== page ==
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Publication numberUS3784874 A
Publication typeGrant
Publication dateJan 8, 1974
Filing dateDec 23, 1971
Priority dateDec 23, 1971
Publication numberUS 3784874 A, US 3784874A, US-A-3784874, US3784874 A, US3784874A
InventorsBarrett J, Kelleher J
Original AssigneeDynamic Technology Ltd
Export CitationBiBTeX, EndNote, RefMan
External Links: USPTO, USPTO Assignment, Espacenet
Lighting control systems
US 3784874 A
Abstract
Lighting control apparatus for controlling the brightness of a group of (typically 256) lamps in which a number of (typically 128) lighting plots comprising brightness control information are transferred in turn from a main store to an operational store and which includes time-division-multiplex means for controlling the brightness of the lamps in the group in accordance with a lighting plot in the operational store. Embodiments are described which include an "action" operational store and a "standby" operational store and means which may be manual or automatic for cross-fading control of the brightness of lamps from the action to the standby store, which is then designated the action store.
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United States Patent [191 Barrett et al.

[ LIGHTING CONTROL SYSTEMS [75] Inventors: James Howard Barrett, London;

Jack Kelleher, Wembley, both of England [73] Assignee: Dynamic Technology Limited,

Wembley, England [22] Filed: Dec. 23, T971 [2]] Appl. No.: 211,509

[ .lian.8,1974

Primary ExaminerAlfred L. Brody AttorneyWilliam E. Schuyler, Jr. et a1.

[ 5 7] ABSTRACT Lighting control apparatus for controlling the brightness of a group of (typically 256) lamps in which a number of (typically 128) lighting plots comprising brightness control information are transferred in turn from a main store to an operational store and which includes time-division-multiplex means for controlling CONTROL Cl the brightness of the lamps in the group in accordance 31 /3 with a lighting plot in the operational store. Embodi- Illl- Cl.

39/06 ments are described which include an action opera- Field of a ch- 315/292r301,316,311-315, tional store and a standby" operational store and 315/320 means which may be manual or automatic for crossa fading control of the brightness of lamps from the ac- [56] References Cited tion to the standby store, which is then designated the UNITED STATES PATENTS action Store- 3,49l,263 1/1970 lsaacs 315/299 X Lighting plots are built up in an operational store by 3. 8. /1 2 aacs i i 315/316 storing brightness information for each individual 3,448,338 6/1969 Bentham et al..... 315/2 lamp and transferring light plots to the main store. 3,579,030 5/1971 Bentham et al 3l5/294 3,534,224 10/1970 Skirpan et al 315/296 16 Claims, 8 Dl Wlng Flgures P660052 MAIN sraAE 4 4 l c0u-re2 7LINE5 5a m I eunss P401: seczcrok M/a/u/mML LAMP O CONTROL NESET ii i ;:m an CMASTEE ascent: P;;;2OM4 5Q Jc/LLAJ'OR Oi/N752 Mun/gin? IND 1Q LAMP N0 FAQE I INDICATOR Its/2 5 sgfl/PECUDEE HOLD 4a ZNLINES LAMP PATENTEU JAN 8 I974 SHEET 1 [IF 7 N wt mimmm 8 m4 3.784.874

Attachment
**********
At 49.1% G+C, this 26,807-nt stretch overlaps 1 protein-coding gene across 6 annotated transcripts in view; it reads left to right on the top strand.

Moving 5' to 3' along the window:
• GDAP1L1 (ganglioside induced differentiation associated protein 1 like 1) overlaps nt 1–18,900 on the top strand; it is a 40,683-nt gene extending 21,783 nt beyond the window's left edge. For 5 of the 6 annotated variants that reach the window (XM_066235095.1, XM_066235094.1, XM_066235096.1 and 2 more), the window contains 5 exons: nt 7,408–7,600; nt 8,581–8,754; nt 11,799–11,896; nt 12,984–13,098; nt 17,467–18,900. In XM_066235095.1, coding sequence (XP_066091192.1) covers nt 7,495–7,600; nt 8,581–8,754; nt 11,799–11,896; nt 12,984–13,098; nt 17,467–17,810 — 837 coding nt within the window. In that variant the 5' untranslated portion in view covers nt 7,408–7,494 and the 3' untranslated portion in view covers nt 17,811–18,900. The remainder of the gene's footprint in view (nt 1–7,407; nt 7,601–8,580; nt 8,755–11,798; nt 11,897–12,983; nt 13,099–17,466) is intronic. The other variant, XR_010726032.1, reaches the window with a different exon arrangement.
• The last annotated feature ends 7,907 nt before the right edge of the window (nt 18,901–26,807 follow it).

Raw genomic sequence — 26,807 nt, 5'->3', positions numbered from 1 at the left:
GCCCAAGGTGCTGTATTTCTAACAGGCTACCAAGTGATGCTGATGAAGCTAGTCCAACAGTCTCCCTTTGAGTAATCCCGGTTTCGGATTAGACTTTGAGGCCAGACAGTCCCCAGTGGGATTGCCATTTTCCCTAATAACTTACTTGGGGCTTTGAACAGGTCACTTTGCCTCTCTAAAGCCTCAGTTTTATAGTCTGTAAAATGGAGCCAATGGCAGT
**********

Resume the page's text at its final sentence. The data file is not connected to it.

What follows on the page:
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5 8/7 CONTROL 72 INPUT c HA RA c TEE EEG/s 7-5/2 MAI/V STORE MA/A/ 570/25 5 BIT CONTROL OUT- PUT.

IND/V/DaAL SELECTA 51.5

CONTROL HARAcrE/Q GATE PATENIEUJAM 8 m4 3.784.874

SHEET 7 [IF 7 MAIN STORE CIRCUIT SELECT)OR /8 OPERATIONAL OPERATIONAL /g STORE I STORE 42 A B INDIVIDUAL I M I SUB TRAC T (s/asascrom 20 MULTIPLY -4{FADE MUL T/PLY} ADD 1 LIGHTING CONTROL SYSTEMS The invention relates to lighting control apparatus for stage and film or television studio lighting.

The lighting conditions required for any particular scene or set may be defined by dividing the available increments in brightness of each lamp into a number of discrete steps. A lighting plot or cue is then defined as the information necessary to reproduce the required lighting conditions corresponding to a large number of lamps and this information may be stored in a central core or memory for recall as and when required.

The required conditions would normally be determined during rehearsals and stored for recall during a performance. It is an object of this invention to provide a control system which permits the speedy recall of a whole sequence of lighting plots and automatic control of lamp dimmers which is flexible for example, in so far that lighting plots may easily be modified even during a performance, without recourse to re-recording the whole plot and which is adapted to accommodate sophisticated stage lighting techniques.

According to one aspect of this invention a lighting control apparatus for controlling the brightness of a group of lamps comprises a main store for storing a plurality of lighting plots or cues including brightness control information for lamps within the group, at least one operational digitalstore, means for transferring a lighting plot from or to the main store respectively to or from an operational store, means for controlling the brightness of a lamp within the group in accordance with the control information stored in that operational store and means for changing the information relating to an individual lamp in that operational store. Preferably the apparatus comprises selecting means for producing a pulse at a time appropriate to an individual lamp after the start of a scanning cycle during which the information corresponding to all the lamps in the operational store is scanned and the means for changing the information in the operational store is enabled by said pulse relating to that individual lamp.